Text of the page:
PITTSBURGH (KDKA) — Joanne Rogers, the widow of Pittsburgh icon Fred Rogers, has died, according to Fred Rogers Productions and the McFeely-Rogers Foundation. She was 92.
The couple was married for 50 years before Fred Rogers, of Mister Rogers’ Neighborhood fame, died in 2003 of stomach cancer at the age of 74.
The City of Pittsburgh calls Mrs. Rogers one of our “favorite neighbors.”
Pittsburgh Mayor Bill Peduto has released this statement:
“Through her grace, humor and down-to-earth demeanor Joanne Rogers personified what we love about the City of Pittsburgh. As the partner of Fred Rogers for a half-century she helped champion his good works to a global audience, and remained committed to his vision and to this city after his passing.
“She was always there when we needed her. I and countless others, from every walk of life, were humbled to call her a friend.”
Fred Rogers Productions has released this statement on Mrs. Rogers passing:
“Fred Rogers Productions is deeply saddened by the passing of Joanne Rogers. The loving partner of Fred Rogers for more than 50 years, she continued their shared commitment to supporting children and families after his death as chair of the board of Fred Rogers Productions. Joanne was a brilliant and accomplished musician, a wonderful advocate for the arts, and a dear friend to everyone in our organization. We extend our heartfelt condolences to Joanne’s family and the thousands of people who had the privilege of knowing and loving her.”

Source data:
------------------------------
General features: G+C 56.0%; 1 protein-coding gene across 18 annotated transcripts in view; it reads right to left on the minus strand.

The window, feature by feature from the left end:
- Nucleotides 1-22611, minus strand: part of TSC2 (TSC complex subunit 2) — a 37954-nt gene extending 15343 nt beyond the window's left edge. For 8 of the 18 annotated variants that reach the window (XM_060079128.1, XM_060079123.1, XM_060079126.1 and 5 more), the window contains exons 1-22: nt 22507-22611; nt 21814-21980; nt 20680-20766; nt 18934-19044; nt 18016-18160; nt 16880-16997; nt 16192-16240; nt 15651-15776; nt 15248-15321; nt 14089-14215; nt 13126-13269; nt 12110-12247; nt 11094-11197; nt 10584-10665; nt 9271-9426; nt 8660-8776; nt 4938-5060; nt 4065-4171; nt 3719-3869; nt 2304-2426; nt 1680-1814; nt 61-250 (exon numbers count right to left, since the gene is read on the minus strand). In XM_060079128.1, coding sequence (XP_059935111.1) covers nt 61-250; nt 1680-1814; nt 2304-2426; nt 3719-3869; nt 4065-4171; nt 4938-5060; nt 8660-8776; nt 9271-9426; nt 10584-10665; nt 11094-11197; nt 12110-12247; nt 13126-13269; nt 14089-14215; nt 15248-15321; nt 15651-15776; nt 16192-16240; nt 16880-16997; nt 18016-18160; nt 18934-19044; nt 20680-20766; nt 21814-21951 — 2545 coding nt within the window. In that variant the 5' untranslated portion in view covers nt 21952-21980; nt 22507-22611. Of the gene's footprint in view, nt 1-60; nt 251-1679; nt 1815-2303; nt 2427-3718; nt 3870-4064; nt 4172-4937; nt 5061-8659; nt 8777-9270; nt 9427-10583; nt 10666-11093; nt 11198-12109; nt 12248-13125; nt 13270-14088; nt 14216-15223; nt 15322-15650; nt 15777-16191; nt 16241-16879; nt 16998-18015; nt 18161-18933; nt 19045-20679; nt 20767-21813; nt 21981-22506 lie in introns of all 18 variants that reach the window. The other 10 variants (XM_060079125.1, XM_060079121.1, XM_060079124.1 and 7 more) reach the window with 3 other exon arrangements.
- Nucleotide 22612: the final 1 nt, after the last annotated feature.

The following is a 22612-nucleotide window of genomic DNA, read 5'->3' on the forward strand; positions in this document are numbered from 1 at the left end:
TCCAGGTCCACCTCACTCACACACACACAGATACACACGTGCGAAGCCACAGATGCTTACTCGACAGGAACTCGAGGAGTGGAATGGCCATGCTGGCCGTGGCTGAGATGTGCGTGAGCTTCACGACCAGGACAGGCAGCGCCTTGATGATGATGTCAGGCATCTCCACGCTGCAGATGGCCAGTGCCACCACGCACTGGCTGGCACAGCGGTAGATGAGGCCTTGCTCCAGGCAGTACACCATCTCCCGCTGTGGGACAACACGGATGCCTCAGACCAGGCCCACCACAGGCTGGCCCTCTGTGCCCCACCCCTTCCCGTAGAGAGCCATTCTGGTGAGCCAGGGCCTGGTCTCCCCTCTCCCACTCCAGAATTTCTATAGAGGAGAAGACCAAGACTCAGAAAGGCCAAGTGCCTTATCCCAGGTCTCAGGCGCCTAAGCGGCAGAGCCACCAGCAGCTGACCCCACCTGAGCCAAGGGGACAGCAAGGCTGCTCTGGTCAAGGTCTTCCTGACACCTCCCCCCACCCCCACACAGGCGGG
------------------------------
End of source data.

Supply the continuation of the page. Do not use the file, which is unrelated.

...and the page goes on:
After his death, Mrs. Rogers carried on his legacy of promoting kindness and understanding and making this a better world for children.
(1/2) Fred Rogers Productions is deeply saddened by the passing of Joanne Rogers. The loving partner of Fred Rogers for more than 50 years, she continued their shared commitment to supporting children and families after his death as chair of the board of Fred Rogers Productions. pic.twitter.com/ZgrxtAHHW8
In 2019, she was given the George Romero Legacy Award at Steeltown Entertainment’s 2019 Elly Awards.
Steeltown said that Joanne preserved her husband’s legacy while also helping young filmmakers learn about film and media.
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